2015-16 CNR


2015-16 Child Nutrition Reauthorization (CNR)

by Dana Woldow

Every five years, Congress reauthorizes spending for all child nutrition programs, including the School Breakfast, National School Lunch, Child and Adult Care Food, Summer Food Service, and the Fresh Fruit and Vegetable Programs and WIC. The 2010 Child Nutrition Reauthorization (CNR), also known as the Healthy Hunger Free Kids Act of 2010, or HHFKA, will expire on September 30, 2015.

The HHFKA vastly improved the quality of school meals, setting limits on calories and sodium, requiring more whole grains, fruit and vegetables, and making it mandatory that students take a fruit or vegetable with their meal. However, Congress only authorized an additional 6 cents per meal to cover the cost of mandated improvements that were estimated to cost far more.

As a result, some school meal programs have reported that they are struggling to make ends meet. In response, the School Nutrition Association, which represents school meal program operators and the school food industry, has called for rolling back parts of the HHFKA including fruit, vegetable, and whole grain requirements, as well as sodium limits and limits on what foods can be sold competitively a la carte. They claim these regulations are only leading to increased waste and that many students don’t like the healthier meals they are now required to serve.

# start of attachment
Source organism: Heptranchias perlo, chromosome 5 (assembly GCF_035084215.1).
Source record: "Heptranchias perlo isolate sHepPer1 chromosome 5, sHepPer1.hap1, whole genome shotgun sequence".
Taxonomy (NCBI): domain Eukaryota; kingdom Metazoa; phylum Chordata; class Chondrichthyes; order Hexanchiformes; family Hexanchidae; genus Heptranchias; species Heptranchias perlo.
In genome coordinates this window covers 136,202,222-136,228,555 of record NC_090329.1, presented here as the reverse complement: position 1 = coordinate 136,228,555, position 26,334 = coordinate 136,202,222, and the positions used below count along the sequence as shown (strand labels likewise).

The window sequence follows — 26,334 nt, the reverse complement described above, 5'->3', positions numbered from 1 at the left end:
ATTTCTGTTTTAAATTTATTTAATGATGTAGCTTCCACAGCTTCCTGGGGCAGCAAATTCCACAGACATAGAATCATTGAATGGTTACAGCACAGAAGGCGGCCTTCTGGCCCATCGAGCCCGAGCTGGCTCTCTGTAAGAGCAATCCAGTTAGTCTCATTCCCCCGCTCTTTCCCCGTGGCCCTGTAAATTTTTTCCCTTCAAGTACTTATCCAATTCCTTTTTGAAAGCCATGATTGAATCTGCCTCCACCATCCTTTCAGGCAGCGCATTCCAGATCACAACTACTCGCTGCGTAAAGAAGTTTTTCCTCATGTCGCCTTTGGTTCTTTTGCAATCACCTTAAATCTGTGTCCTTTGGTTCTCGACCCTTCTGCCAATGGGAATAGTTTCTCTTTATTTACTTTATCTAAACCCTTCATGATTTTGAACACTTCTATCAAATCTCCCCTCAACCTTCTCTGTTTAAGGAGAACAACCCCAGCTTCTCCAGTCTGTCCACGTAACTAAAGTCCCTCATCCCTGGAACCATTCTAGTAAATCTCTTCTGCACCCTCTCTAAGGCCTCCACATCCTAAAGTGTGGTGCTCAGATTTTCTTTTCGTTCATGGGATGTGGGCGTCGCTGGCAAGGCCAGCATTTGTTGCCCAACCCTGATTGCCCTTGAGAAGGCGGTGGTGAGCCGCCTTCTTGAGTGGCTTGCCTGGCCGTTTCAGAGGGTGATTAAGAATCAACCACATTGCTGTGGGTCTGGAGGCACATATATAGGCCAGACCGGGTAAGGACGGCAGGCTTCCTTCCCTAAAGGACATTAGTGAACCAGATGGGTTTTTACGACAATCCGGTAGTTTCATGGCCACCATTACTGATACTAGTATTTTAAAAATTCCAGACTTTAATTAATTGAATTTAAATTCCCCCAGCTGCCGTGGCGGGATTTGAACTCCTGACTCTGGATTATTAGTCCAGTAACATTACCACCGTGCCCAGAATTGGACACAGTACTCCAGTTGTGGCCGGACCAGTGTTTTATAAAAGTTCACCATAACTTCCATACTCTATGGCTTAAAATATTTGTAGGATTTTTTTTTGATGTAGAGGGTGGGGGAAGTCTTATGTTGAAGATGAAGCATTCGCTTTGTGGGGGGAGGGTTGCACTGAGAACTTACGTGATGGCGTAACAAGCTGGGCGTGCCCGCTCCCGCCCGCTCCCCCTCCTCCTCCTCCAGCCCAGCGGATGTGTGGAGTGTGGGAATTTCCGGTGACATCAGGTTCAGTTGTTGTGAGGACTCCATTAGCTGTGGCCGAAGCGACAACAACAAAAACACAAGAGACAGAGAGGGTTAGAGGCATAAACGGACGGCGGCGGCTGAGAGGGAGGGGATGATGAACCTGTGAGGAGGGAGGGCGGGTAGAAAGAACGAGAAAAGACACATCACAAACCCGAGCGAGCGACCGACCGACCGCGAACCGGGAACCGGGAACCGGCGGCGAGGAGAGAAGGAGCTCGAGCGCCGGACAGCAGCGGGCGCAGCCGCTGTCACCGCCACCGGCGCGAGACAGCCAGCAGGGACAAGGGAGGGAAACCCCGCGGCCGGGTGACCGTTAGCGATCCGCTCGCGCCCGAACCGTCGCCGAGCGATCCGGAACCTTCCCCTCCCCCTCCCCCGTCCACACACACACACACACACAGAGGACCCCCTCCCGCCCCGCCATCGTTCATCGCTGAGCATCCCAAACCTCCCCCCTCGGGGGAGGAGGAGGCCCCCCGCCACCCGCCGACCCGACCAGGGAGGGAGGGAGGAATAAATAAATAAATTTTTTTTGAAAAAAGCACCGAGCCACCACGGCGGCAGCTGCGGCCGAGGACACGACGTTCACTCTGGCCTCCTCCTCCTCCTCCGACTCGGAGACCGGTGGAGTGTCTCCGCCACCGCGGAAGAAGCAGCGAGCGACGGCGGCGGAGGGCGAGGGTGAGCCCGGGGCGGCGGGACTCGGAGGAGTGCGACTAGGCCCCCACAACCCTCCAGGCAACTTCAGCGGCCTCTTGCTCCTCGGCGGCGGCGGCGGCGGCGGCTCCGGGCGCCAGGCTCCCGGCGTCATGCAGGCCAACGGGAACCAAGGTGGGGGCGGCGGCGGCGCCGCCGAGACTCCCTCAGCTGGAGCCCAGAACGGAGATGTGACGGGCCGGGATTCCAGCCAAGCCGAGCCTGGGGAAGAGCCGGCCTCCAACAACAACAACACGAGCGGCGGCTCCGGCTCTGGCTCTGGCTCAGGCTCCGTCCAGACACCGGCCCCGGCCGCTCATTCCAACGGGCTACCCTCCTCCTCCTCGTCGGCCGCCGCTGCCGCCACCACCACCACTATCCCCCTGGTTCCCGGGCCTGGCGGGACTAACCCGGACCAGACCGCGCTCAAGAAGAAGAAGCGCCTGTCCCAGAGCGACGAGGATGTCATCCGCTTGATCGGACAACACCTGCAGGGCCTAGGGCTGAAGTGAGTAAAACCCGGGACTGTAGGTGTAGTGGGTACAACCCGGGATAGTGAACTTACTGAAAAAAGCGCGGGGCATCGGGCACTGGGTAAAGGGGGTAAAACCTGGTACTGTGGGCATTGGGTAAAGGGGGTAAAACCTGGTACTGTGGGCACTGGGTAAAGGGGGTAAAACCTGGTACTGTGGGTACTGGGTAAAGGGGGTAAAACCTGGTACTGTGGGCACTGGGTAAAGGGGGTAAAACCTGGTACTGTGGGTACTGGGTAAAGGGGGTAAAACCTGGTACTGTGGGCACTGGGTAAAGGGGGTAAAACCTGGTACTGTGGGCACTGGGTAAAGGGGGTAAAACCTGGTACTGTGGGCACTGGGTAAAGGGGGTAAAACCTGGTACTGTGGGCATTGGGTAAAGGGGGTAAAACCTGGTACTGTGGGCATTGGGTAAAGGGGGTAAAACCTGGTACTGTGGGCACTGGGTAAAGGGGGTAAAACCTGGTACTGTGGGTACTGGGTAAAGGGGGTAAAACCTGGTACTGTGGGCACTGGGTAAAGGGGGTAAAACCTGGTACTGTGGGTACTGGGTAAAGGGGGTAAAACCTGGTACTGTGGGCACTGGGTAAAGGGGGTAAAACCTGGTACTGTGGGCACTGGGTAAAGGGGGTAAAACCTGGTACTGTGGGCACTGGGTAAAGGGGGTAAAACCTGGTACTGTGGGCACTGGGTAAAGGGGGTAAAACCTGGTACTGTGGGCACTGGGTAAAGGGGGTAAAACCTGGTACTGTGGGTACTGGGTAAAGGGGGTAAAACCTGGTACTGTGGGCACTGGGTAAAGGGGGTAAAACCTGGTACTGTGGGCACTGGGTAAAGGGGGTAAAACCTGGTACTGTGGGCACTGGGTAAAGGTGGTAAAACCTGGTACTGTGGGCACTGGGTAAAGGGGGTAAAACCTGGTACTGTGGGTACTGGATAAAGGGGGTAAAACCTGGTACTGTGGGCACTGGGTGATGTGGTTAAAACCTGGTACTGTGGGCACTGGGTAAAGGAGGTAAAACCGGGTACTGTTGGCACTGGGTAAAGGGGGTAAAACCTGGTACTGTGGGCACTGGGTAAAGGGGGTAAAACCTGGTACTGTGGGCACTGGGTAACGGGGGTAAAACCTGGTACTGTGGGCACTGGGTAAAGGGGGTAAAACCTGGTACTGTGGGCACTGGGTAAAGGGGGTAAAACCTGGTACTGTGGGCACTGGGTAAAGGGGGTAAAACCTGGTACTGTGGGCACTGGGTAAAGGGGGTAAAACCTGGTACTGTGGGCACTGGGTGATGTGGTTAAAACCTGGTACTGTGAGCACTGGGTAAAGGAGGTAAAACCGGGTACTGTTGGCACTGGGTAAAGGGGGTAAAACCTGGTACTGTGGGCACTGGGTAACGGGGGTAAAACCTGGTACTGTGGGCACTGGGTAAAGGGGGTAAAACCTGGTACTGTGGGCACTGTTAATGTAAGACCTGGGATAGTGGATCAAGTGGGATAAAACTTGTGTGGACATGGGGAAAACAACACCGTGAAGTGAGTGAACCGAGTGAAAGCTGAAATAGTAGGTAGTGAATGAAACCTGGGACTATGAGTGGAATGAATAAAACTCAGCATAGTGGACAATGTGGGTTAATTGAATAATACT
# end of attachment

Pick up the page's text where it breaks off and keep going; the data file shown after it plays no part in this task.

The Senate Agriculture Committee and the House Education and Workforce Committee both lead the reauthorization, working on the legislation and taking input from other members of the Senate and House of Representatives. Their bills will be merged to develop one final bill.

As Congress moves this process forward, it is vital to keep the best interests of children at the forefront of any changes to child nutrition programs.

School Nutrition Association Picks Wrong Fight

Big Food Sponsorship Taints School Nutrition Association

School Nutrition Assn Defies Common Sense

What SNA Should Ask From Congress

Will the School Nutrition Association’s 35¢ ask save SFUSD’s cafeterias?

School Nutrition Association Chooses Flexibility Over Funding

Are school lunches starving student athletes?

School Nutrition Association Caters to the 1%

Schools Struggle After Leaving Federal Meal Program

How Lunch Ladies Get Schooled by Big Food

Will SNA Chart a New Course?

School Nutrition Association – The New Stepford?

NY Times School Lunch Story Ignores Data

School Lunch Foes Favor Anecdotes Over Evidence

Is There a “Contraband Economy” in School Cafeterias?

Craziest School Lunch Myth Yet

Proposed School Lunch Rules a Win for Kids’ Health

One Response to 2015-16 CNR

  1. Pingback: #PeopleWhoMadeMy2015 | US Healthy Kids